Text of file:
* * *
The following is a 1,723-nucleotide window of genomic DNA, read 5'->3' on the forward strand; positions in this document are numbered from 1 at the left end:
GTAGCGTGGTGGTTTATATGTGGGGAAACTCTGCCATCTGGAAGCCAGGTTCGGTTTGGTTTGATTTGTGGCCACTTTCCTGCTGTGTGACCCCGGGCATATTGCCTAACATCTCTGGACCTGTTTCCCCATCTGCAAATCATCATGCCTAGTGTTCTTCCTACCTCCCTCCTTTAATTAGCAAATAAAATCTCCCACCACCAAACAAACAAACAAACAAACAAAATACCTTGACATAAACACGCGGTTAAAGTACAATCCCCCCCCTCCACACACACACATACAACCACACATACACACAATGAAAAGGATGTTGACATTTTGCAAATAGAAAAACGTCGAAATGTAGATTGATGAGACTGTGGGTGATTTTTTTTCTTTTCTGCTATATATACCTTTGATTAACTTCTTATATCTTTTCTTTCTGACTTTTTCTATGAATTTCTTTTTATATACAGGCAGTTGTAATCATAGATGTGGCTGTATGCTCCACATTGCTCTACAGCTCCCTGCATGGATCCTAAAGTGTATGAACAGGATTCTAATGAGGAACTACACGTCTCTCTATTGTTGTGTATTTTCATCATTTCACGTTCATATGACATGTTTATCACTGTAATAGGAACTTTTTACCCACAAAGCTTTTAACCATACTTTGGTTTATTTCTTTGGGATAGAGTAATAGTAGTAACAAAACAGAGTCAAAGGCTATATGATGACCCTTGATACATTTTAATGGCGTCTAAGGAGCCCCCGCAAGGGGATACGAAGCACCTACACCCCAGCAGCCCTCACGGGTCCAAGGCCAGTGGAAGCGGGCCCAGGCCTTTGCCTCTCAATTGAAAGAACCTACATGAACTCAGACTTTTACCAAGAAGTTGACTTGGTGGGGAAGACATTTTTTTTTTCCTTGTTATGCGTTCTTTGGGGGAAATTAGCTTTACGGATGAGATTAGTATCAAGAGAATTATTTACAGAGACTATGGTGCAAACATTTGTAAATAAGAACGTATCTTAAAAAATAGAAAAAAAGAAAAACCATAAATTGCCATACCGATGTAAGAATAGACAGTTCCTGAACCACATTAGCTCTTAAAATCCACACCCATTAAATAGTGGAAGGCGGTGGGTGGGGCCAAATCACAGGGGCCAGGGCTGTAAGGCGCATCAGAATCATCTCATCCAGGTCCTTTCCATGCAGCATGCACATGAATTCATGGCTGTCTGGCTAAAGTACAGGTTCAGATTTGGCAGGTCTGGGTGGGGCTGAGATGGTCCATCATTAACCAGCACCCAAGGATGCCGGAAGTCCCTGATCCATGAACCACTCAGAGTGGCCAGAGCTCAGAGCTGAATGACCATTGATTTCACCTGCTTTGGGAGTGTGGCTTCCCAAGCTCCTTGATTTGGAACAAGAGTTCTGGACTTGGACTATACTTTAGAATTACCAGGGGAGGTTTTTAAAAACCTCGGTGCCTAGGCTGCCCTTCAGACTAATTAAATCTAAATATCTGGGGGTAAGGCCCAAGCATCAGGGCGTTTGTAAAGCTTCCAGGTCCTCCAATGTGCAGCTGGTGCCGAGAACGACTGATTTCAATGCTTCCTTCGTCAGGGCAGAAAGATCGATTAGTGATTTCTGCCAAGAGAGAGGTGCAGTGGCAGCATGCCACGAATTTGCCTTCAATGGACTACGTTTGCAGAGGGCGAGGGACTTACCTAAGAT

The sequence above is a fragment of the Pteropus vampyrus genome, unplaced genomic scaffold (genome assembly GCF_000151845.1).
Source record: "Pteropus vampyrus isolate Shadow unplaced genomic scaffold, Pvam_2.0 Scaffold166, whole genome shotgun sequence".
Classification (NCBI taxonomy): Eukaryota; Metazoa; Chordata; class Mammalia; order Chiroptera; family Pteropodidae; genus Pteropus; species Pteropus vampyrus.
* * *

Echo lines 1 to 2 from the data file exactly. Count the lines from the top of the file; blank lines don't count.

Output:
The following is a 1,723-nucleotide window of genomic DNA, read 5'->3' on the forward strand; positions in this document are numbered from 1 at the left end:
GTAGCGTGGTGGTTTATATGTGGGGAAACTCTGCCATCTGGAAGCCAGGTTCGGTTTGGTTTGATTTGTGGCCACTTTCCTGCTGTGTGACCCCGGGCATATTGCCTAACATCTCTGGACCTGTTTCCCCATCTGCAAATCATCATGCCTAGTGTTCTTCCTACCTCCCTCCTTTAATTAGCAAATAAAATCTCCCACCACCAAACAAACAAACAAACAAACAAAATACCTTGACATAAACACGCGGTTAAAGTACAATCCCCCCCCTCCACACACACACATACAACCACACATACACACAATGAAAAGGATGTTGACATTTTGCAAATAGAAAAACGTCGAAATGTAGATTGATGAGACTGTGGGTGATTTTTTTTCTTTTCTGCTATATATACCTTTGATTAACTTCTTATATCTTTTCTTTCTGACTTTTTCTATGAATTTCTTTTTATATACAGGCAGTTGTAATCATAGATGTGGCTGTATGCTCCACATTGCTCTACAGCTCCCTGCATGGATCCTAAAGTGTATGAACAGGATTCTAATGAGGAACTACACGTCTCTCTATTGTTGTGTATTTTCATCATTTCACGTTCATATGACATGTTTATCACTGTAATAGGAACTTTTTACCCACAAAGCTTTTAACCATACTTTGGTTTATTTCTTTGGGATAGAGTAATAGTAGTAACAAAACAGAGTCAAAGGCTATATGATGACCCTTGATACATTTTAATGGCGTCTAAGGAGCCCCCGCAAGGGGATACGAAGCACCTACACCCCAGCAGCCCTCACGGGTCCAAGGCCAGTGGAAGCGGGCCCAGGCCTTTGCCTCTCAATTGAAAGAACCTACATGAACTCAGACTTTTACCAAGAAGTTGACTTGGTGGGGAAGACATTTTTTTTTTCCTTGTTATGCGTTCTTTGGGGGAAATTAGCTTTACGGATGAGATTAGTATCAAGAGAATTATTTACAGAGACTATGGTGCAAACATTTGTAAATAAGAACGTATCTTAAAAAATAGAAAAAAAGAAAAACCATAAATTGCCATACCGATGTAAGAATAGACAGTTCCTGAACCACATTAGCTCTTAAAATCCACACCCATTAAATAGTGGAAGGCGGTGGGTGGGGCCAAATCACAGGGGCCAGGGCTGTAAGGCGCATCAGAATCATCTCATCCAGGTCCTTTCCATGCAGCATGCACATGAATTCATGGCTGTCTGGCTAAAGTACAGGTTCAGATTTGGCAGGTCTGGGTGGGGCTGAGATGGTCCATCATTAACCAGCACCCAAGGATGCCGGAAGTCCCTGATCCATGAACCACTCAGAGTGGCCAGAGCTCAGAGCTGAATGACCATTGATTTCACCTGCTTTGGGAGTGTGGCTTCCCAAGCTCCTTGATTTGGAACAAGAGTTCTGGACTTGGACTATACTTTAGAATTACCAGGGGAGGTTTTTAAAAACCTCGGTGCCTAGGCTGCCCTTCAGACTAATTAAATCTAAATATCTGGGGGTAAGGCCCAAGCATCAGGGCGTTTGTAAAGCTTCCAGGTCCTCCAATGTGCAGCTGGTGCCGAGAACGACTGATTTCAATGCTTCCTTCGTCAGGGCAGAAAGATCGATTAGTGATTTCTGCCAAGAGAGAGGTGCAGTGGCAGCATGCCACGAATTTGCCTTCAATGGACTACGTTTGCAGAGGGCGAGGGACTTACCTAAGAT